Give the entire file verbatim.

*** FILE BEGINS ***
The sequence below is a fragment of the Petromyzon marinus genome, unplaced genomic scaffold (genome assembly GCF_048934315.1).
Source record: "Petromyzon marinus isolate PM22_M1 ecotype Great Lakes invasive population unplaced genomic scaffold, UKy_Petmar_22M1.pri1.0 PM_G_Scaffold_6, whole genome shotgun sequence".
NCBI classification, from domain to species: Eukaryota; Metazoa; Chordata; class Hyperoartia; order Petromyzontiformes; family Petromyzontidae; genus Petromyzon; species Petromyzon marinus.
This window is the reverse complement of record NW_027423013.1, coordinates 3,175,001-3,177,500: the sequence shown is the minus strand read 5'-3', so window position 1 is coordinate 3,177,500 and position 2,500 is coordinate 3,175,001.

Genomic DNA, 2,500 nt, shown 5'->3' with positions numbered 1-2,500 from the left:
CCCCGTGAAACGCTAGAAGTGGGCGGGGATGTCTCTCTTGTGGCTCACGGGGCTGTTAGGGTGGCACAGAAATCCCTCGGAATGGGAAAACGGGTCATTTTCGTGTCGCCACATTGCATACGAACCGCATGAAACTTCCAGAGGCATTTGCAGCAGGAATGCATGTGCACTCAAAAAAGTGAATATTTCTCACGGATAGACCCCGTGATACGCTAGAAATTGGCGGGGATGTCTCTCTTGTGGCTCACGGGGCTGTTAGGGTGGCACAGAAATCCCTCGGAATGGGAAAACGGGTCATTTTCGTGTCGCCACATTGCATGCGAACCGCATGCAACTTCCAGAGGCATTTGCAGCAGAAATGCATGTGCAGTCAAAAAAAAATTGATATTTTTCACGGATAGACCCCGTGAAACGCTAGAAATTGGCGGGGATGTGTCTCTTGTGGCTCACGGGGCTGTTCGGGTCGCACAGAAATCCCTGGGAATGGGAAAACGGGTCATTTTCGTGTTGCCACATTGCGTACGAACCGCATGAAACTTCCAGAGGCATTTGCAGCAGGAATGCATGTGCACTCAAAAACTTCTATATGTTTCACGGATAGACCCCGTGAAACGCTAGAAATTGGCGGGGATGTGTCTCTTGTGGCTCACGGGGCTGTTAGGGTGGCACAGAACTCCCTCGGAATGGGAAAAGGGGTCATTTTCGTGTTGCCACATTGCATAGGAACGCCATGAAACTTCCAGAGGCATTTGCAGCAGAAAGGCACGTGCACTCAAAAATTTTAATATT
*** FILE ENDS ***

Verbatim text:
The sequence below is a fragment of the Petromyzon marinus genome, unplaced genomic scaffold (genome assembly GCF_048934315.1).
Source record: "Petromyzon marinus isolate PM22_M1 ecotype Great Lakes invasive population unplaced genomic scaffold, UKy_Petmar_22M1.pri1.0 PM_G_Scaffold_6, whole genome shotgun sequence".
NCBI classification, from domain to species: Eukaryota; Metazoa; Chordata; class Hyperoartia; order Petromyzontiformes; family Petromyzontidae; genus Petromyzon; species Petromyzon marinus.
This window is the reverse complement of record NW_027423013.1, coordinates 3,175,001-3,177,500: the sequence shown is the minus strand read 5'-3', so window position 1 is coordinate 3,177,500 and position 2,500 is coordinate 3,175,001.

Genomic DNA, 2,500 nt, shown 5'->3' with positions numbered 1-2,500 from the left:
CCCCGTGAAACGCTAGAAGTGGGCGGGGATGTCTCTCTTGTGGCTCACGGGGCTGTTAGGGTGGCACAGAAATCCCTCGGAATGGGAAAACGGGTCATTTTCGTGTCGCCACATTGCATACGAACCGCATGAAACTTCCAGAGGCATTTGCAGCAGGAATGCATGTGCACTCAAAAAAGTGAATATTTCTCACGGATAGACCCCGTGATACGCTAGAAATTGGCGGGGATGTCTCTCTTGTGGCTCACGGGGCTGTTAGGGTGGCACAGAAATCCCTCGGAATGGGAAAACGGGTCATTTTCGTGTCGCCACATTGCATGCGAACCGCATGCAACTTCCAGAGGCATTTGCAGCAGAAATGCATGTGCAGTCAAAAAAAAATTGATATTTTTCACGGATAGACCCCGTGAAACGCTAGAAATTGGCGGGGATGTGTCTCTTGTGGCTCACGGGGCTGTTCGGGTCGCACAGAAATCCCTGGGAATGGGAAAACGGGTCATTTTCGTGTTGCCACATTGCGTACGAACCGCATGAAACTTCCAGAGGCATTTGCAGCAGGAATGCATGTGCACTCAAAAACTTCTATATGTTTCACGGATAGACCCCGTGAAACGCTAGAAATTGGCGGGGATGTGTCTCTTGTGGCTCACGGGGCTGTTAGGGTGGCACAGAACTCCCTCGGAATGGGAAAAGGGGTCATTTTCGTGTTGCCACATTGCATAGGAACGCCATGAAACTTCCAGAGGCATTTGCAGCAGAAAGGCACGTGCACTCAAAAATTTTAATATT